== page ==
HUMBLE, Texas -- The Masters was always on D.A. Points' mind, even with the start of his year going nowhere.
He took care of that with one clutch putt.
Tiger Woods is now in his 624th week atop the chart. The second-longest streak, at 331 weeks, belongs to Greg Norman.
1. Tiger Woods
2. Rory McIlroy
3. Justin Rose
4. Luke Donald
5. Brandt Snedeker
6. Louis Oosthuizen
7. Adam Scott
8. Steve Stricker
9. Matt Kuchar
10. Phil Mickelson
Points sank a 13-footer to save par on the 72nd hole Sunday, winning the rain-delayed Shell Houston Open by one stroke over Henrik Stenson and Billy Horschel.
The win also boosted Points up to 70th in the Official World Golf Ranking, a big jump up from his previous perch at 195th. That was by far the biggest move of a week in which not much changed at the top of the ranking.
In fact, the top nine spots remained the same, with Phil Mickelson advancing one rung to 10th from his perch last week of 11th place.
The second 10 includes No. 11 Keegan Bradley (down from 10th), No. 12 Ian Poulter, No. 13 Lee Westwood, No. 14 Bubba Watson, No. 15 Charl Schwartzel, No. 16 Sergio Garcia (up from 17th), No. 17 Graeme McDowell (down from 16th), No. 18 Jason Dufner, No. 19 Dustin Johnson (up from 20th) and No. 20 Webb Simpson (down from 19th).
Also last week, Marcel Siem of Germany won the Haasan II Trophy on the European Tour to climb from 72nd up to 51st and came up just short of the top-50 ranking he needed to earn an automatic berth in the Masters. Stenson, by virtue of his tie for second in Houston, rose from 53rd to 42nd and did earn a Masters spot.
Points' only other victory came with actor Bill Murray at his side at Pebble Beach in 2011. This one earned him an invitation to the Masters in two weeks and a two-year exemption, unexpected bonuses after missing seven cuts in his first nine starts this year.
''I never doubt that I can do it,'' Points said. ''I certainly get down and frustrated when I make two of nine cuts. That's not making you feel real great about yourself.''
No matter how he played in Houston, he was planning to play in this week's Valero Texas Open, too. Now, at least he won't have to worry about winning there.
''I never thought that I wasn't going to make it (to Augusta),'' Points said. ''I just thought this is an opportunity, just like next week.''
Desperate to change his luck before Houston, he brought along an old putter he once borrowed from his mother that's been sitting in his garage since about 2005. He hardly missed with it in an opening 64 and then sank the biggest putt of his career on Sunday.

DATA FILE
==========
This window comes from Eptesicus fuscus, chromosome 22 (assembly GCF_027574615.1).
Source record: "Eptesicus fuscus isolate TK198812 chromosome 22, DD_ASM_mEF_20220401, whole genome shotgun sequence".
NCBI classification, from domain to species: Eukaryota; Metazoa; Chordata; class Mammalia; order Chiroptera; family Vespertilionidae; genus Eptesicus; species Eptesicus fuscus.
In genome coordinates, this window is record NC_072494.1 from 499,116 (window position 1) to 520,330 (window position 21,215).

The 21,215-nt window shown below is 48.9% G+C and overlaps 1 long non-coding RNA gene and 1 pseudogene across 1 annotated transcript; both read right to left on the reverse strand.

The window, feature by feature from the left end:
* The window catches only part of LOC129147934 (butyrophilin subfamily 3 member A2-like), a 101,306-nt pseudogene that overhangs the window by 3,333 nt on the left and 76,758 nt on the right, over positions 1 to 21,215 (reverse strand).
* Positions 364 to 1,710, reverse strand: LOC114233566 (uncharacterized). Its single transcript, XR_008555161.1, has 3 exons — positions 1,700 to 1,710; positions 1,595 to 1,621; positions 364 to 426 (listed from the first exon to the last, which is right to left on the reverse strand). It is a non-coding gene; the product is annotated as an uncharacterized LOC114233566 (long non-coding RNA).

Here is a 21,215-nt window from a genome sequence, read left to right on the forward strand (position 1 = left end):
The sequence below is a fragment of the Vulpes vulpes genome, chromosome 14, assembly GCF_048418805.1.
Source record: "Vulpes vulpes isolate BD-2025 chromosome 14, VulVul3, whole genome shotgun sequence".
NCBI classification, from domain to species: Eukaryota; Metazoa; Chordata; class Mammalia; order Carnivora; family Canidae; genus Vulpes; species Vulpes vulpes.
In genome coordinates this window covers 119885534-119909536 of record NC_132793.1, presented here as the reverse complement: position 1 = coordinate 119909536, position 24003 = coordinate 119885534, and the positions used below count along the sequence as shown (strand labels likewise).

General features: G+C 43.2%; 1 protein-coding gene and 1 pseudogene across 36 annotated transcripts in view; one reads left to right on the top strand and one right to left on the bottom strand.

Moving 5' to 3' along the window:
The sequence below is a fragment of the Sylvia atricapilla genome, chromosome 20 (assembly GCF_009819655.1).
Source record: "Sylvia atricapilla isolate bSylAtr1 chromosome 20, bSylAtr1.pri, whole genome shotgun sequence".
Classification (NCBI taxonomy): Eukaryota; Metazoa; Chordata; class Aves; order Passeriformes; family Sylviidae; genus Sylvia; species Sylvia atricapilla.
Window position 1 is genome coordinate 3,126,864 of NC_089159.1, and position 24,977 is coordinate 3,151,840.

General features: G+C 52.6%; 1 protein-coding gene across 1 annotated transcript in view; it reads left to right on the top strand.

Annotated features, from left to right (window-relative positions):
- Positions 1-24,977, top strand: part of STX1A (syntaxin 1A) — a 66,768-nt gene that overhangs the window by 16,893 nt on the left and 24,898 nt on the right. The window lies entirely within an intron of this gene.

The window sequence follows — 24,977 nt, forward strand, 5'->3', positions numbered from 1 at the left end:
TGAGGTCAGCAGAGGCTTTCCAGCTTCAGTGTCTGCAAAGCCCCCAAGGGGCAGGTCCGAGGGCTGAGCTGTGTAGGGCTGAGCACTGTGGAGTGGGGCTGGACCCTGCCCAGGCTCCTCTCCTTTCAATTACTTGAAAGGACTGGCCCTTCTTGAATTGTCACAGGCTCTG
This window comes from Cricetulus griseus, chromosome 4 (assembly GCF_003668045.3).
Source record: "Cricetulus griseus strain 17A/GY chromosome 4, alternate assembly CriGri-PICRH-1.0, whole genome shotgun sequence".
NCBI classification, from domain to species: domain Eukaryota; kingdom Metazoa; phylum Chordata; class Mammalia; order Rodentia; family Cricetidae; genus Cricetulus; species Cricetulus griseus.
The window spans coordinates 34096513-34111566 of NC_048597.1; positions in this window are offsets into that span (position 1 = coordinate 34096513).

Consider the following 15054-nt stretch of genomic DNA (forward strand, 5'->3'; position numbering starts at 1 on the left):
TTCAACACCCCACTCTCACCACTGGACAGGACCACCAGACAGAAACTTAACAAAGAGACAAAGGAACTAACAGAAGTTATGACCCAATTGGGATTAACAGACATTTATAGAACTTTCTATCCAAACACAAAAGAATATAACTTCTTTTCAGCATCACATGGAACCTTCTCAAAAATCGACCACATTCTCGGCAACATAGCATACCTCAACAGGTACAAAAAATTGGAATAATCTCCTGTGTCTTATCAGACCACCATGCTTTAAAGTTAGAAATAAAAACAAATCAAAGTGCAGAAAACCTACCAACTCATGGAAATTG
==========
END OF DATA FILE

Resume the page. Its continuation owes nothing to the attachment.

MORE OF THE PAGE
''I think mom is just fine with me having it,'' he said.
But it was more than just the putter that worked this week. Fellow player Chris Stroud set up a putting lesson for Points on Wednesday morning with Brian White, the golf coach at nearby Lamar University, where Stroud played. White rescheduled a flight to meet with Points and got him to change his point of impact.
''The things he was saying, at first, I wasn't in love with,'' Points said. ''But I knew that what he was saying wasn't wrong.''
White also told him to remember to accelerate through his putts, no matter how pressurized they are. Points had already learned a thing or two about easing tension on the course from Murray and found a way to lighten the mood with caddie Travis Perkins on Sunday.
''Every time he wasn't looking at me, I'd kind of look at him with this big, cheesy grin,'' Points said. ''He would start laughing and I would instantly laugh. That was just enough of the stuff to break the tension.''
Points was 6 under on his round when the storms arrived late in the afternoon. He passed the time watching the Duke-Louisville game in the NCAA tournament and the final groups returned to the course at 6:30 p.m. He restarted in the 15th fairway with no more than a dozen onlookers and crickets starting to chirp in the fading sunlight.
He made three straight pars then hit a hybrid to the right of the 18th green from 231 yards away. He left an awkward pitch short and reassured himself as he walked up to the potential winning putt.
''Whatever happens, happens,'' he said. ''It's not like I don't want to make it, it's not like I'm trying not to make it. If I hit a good putt and it goes, that's what's supposed to happen.''
He pumped his right fist when the putt dropped, then took off his cap and thanked the die-hard fans who stuck around for the finish.
''Thank you for staying,'' Points said, ''and Happy Easter!''